Quotes-start.png "McCain and Co. have a case of treaty fetishism. That is the belief that a piece of paper will alter the behavior of thugs. But a government will abide by the Geneva Conventions only if it is civilized; and if it is civilized, it is unlikely we will be fighting it, which is why we don’t have to worry about defending ourselves from, say, the Danes." Quotes-end.png
From McCain's Dubious High Ground, by Rich Lowry (National Review, September 19, 2006) (view)
Quotes-start.png "What's more, the definition of an "outrage" is context-dependent. What's outrageous when dealing with the likes of 9/11 mastermind Khalid Sheikh Mohammed, or a terrorist who might know about imminent plots, is clearly different than what's outrageous when dealing with a lawful combatant or prisoner of war." Quotes-end.png
From Geneva Contention, by The Wall Street Journal editorial board (The Wall Street Journal, September 18, 2006) (view)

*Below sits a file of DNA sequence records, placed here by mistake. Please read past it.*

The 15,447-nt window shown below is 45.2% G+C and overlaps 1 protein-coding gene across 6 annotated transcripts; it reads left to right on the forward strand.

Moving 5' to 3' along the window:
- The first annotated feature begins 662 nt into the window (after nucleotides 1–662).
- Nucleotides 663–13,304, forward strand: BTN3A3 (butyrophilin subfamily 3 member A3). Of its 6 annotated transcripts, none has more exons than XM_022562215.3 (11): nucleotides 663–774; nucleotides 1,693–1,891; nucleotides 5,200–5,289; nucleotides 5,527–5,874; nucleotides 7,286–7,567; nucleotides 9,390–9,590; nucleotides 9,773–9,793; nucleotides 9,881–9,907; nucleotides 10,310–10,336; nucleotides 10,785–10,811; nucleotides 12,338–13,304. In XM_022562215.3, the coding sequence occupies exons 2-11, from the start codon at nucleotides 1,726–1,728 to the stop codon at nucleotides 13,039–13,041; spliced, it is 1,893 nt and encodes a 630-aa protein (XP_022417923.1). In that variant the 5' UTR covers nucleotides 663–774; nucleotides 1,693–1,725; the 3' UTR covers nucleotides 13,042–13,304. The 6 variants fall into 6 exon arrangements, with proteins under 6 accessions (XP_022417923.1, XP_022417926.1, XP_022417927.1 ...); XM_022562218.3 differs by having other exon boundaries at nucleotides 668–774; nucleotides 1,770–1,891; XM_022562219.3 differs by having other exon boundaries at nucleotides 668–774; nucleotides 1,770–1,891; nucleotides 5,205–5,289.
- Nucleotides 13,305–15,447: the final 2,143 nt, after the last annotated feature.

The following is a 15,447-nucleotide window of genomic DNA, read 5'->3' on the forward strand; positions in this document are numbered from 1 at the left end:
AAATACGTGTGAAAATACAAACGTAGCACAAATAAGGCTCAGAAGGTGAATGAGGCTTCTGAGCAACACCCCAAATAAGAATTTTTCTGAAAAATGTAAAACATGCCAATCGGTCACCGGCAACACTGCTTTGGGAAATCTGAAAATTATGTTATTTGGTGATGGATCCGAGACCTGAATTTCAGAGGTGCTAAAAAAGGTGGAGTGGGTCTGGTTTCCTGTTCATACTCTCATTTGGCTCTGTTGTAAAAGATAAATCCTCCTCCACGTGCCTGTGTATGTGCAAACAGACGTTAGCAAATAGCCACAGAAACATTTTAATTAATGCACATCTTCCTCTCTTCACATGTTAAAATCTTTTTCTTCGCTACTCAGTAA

Quotes-start.png "The key political fact is this: A GOP candidate can say he will vote to authorize interrogations that CIA director Hayden (no partisan gunslinger) says are important. The Democrats, by contrast, support legislation that would bring such interrogations to a stop." Quotes-end.png
From The Trap, by William Kristol (The Weekly Standard, September 18, 2006) (view)
Quotes-start.png "We are not, and the administration is not, advocating torture. But there are, manifestly, methods of coercion that, though rougher than the Miranda standards of the criminal- and military-justice systems, fall short of torture. [...] Those methods will be effectively outlawed if Congress does not act." Quotes-end.png
From Tortured Debate, by National Review editorial board (National Review, September 18, 2006) (view)
Quotes-start.png "We are not at war with the al-Qaida Women's Knitting Club. Even if we had all terror suspects flown first-class to Chicago and interrogated on Oprah Winfrey's couch it would not reduce by one iota the enemy's resolve to bring our civilization to a bloody end by the most barbaric means." Quotes-end.png